"Llew O'Brien is passionate about this too.
"He used to be a police officer dealing with road trauma all the time and was the chair of the road safety committee.
"He shares my belief that this will end in death or tragedy, because if you drive at 15PSI, a heavily laden 4WD that's probably top heavy with equipment on the roof, at 100km per hour on bitumen... it will end in tragedy."
Mr Elms said: "There aren't enough hours in a year for the three air hoses in town during the 12 hours a day that they're open, to inflate the 800,000 tyres required."
"We're not like a normal fuel station that gets used twice a week; we do 800,000 large tyres from about 15 PSI up to 40 PSI.
"Between the five air hoses I had, which are the only 24 hours, and the three shared between the two at the Shell and the BP, it still sometimes wasn't enough during peak holiday season to stop traffic banking up on the roads.
"We believe what we were doing was in the best interest of the community."
"We're in disbelief that the Palaszczuk Government wouldn't have at least given us the time of day, to have a roundtable discussion," he said.
"Our repeated requests for our permit to continue was rejected citing native title issues, and they acknowledged that native title was determined just before Christmas," he said.
"They're in the process of resuming that land for future industrial construction, but now that native title has been determined by the courts, it means its open to be leased, and we asked if we could lease it, or buy it, to keep the pumps, but they weren't interested.
"It seems like laziness, and someone will die because of pure laziness."
A COOLOOLA Coast business has gone on the attack against the State Government, refusing to accept its decision to close down a facility supplying free air to vehicles coming off the beach and Fraser Island because of "native title issues".
Many Rainbow Beach businesses are already in crisis, with coronavirus, the lockdown and closed state border all but destroying tourism on the Cooloola Coast.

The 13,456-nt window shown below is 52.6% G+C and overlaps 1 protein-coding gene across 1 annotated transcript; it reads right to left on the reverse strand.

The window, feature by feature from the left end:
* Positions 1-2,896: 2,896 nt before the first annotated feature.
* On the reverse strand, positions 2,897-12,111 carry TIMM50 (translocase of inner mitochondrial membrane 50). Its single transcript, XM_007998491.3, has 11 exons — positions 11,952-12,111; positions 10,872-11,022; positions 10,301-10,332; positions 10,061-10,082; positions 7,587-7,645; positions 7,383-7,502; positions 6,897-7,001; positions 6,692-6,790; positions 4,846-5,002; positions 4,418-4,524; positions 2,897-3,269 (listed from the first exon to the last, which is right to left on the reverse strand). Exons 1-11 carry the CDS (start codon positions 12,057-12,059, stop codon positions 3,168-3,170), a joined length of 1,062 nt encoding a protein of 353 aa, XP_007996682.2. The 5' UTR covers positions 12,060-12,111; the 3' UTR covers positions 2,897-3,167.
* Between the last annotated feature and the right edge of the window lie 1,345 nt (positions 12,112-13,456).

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Some businesses have suffered a revenue decline of up to 90 per cent, Gympie MP Tony Perrett told State Parliament in June in an effort to accelerate the easing of lockdown restrictions.
The government's decision to remove the facility was an "egregious failure of duty of care" to motorists paying to drive on the beach and being advised to lower their tyre pressure before they do so, the Rainbow Beach 4WD Underbody and Complete Car Wash said via a Facebook post, urging people to sign a petition requesting the House to urgently build and administer a free 24 hour tyre inflation facility at Rainbow.
After a two year battle to get the State Government to agree "to a common sense free air solution", the Government had forced the removal of the free air facility, the Facebook post proclaimed.
"Blaming Native Title issues and without as much as a meeting, they have ignored warnings that this important piece of infrastructure should be available somewhere in Rainbow Beach," it reads.
"Within 24 hoursrs the Shell servo compressor failed to keep up with demand and that left only one air hose in Rainbow Beach at the BP.
"We understand many hardcore 4WDs will have their own compressors but our beaches are for everyone to enjoy.
"Please sign our petition sponsored by local LNP MP Tony Perrett and supported by Gympie Mayor Glen Hartwig and Division 2 councillor Dolly Jensen.
"After 20 years of supplying free air, it is our intention to work with local reps to find a solution.
The petition, which can se signed HERE, states:
Queensland citizens draws to the attention of the House that for 40 years Rainbow Beach businesses have carried the burden of filling approximately 800,000 tyres/year on 4WD vehicles that travel to our area to drive on the beaches in Cooloola and Fraser Island National Parks. The State Government, through the Queensland Parks and Wildlife Service, receive permit fees from each and every vehicle and advise those vehicles to lower their tyre pressures. In an egregious failure of duty of care the State does not supply a free facility to reinflate those tyres to ensure the safety of those travellers once they return to our roads.
The petitioners, therefore, request the House to urgently build and administer a free 24 hour Tyre Inflation Facility at Rainbow Beach to service Queensland Parks and Wildlife Service customers' requirements.
The principal petitioner is Scott Elms of Rainbow Beach.
A response has been sought from the Premier's office and the office Environment Minister Leanne Enoch.